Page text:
A senior Democratic senator said Thursday that President Obama already has the authority to train and arm moderate forces in Syria, raising questions over whether a congressional vote to approve the program is necessary.
"He's asked for $500 million dollars for training and equipping, and he's asked for specific authority and support for training them — he already has the authority by the way," said Sen. Carl LevinCarl Milton LevinOvernight Defense: First group of Afghan evacuees arrives in Virginia | Biden signs Capitol security funding bill, reimbursing Guard | Pentagon raises health protection level weeks after lowering it Biden pays tribute to late Sen. Levin: 'Embodied the best of who we are' Former Colorado Gov. Richard Lamm dead at 85 MORE (D-Mich.), chairman of the Armed Forces Committee, at the Council on Foreign Relations.
Levin just Wednesday had encouraged lawmakers to grant the president that authority in any short-term spending bill Congress passes to keep the government open.
House Republicans and Democrats are currently debating whether to give the president that authority and the funds in a stopgap government funding bill known as a continuing resolution.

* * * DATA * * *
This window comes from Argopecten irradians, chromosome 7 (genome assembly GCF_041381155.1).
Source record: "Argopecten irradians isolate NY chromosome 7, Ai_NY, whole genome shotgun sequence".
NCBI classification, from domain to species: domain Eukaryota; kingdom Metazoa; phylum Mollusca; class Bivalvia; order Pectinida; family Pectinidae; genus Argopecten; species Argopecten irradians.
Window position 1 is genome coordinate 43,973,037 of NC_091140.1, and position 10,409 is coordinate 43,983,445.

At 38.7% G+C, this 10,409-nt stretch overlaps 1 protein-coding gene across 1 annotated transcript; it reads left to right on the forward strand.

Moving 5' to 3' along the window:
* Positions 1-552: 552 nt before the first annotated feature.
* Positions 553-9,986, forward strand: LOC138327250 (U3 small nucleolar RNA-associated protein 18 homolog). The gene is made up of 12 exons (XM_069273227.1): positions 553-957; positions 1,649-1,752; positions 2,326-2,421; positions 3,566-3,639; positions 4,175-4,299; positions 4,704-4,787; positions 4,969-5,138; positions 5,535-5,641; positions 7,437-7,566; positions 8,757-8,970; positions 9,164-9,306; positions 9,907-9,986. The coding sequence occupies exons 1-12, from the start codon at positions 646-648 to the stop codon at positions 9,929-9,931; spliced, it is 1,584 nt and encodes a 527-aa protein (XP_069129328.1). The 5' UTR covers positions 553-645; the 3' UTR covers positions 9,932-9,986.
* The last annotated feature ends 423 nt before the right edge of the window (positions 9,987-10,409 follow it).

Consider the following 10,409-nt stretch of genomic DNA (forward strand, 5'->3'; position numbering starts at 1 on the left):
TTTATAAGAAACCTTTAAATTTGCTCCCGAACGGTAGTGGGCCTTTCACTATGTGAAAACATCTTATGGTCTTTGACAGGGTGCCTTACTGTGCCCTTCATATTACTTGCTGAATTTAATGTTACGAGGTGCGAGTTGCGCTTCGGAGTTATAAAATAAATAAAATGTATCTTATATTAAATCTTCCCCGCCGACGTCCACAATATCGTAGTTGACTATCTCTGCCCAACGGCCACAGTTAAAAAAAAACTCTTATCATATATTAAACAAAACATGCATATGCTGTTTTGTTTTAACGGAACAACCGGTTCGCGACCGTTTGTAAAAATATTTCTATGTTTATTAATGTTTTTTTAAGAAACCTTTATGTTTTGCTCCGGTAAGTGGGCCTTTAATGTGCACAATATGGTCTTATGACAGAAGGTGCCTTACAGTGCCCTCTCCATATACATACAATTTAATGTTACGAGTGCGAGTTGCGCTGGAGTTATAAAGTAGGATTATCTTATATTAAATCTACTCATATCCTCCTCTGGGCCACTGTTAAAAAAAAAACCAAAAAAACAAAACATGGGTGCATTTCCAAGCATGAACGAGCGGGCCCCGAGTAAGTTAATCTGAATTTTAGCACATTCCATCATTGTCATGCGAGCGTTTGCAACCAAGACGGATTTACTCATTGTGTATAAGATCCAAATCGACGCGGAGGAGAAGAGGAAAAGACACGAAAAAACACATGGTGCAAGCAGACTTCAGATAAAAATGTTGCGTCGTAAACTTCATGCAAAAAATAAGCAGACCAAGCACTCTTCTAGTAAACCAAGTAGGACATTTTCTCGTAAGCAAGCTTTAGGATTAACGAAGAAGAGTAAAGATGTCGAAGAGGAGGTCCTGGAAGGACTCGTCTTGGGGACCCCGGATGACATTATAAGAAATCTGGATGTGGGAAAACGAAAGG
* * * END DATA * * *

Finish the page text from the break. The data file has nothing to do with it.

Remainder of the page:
The resolution would keep 2015 Pentagon war funding levels consistent with 2014 levels at $85 billion, which would contain money for the $500 million training program.
But a provision granting the authority for the program is contained in a defense authorization bill that is not expected to pass until later this year, while the continuing resolution is expected to pass as early as this week.
Many questions remain about the train and equip program, which would dramatically expand a current CIA program that has reportedly trained and armed about 4,000 Syrian opposition rebels.
The rebel forces would then confront the Islamic State in Iraq and Syria and go after Syrian leader Bashar Assad. The administration estimated the program would train about 3,000 forces over 18 months, but lawmakers protested that many more forces would need to be trained.
"We need to help equip a sizable force. A lot more than what we're currently doing. It's got to be a robust force," Levin told The Hill.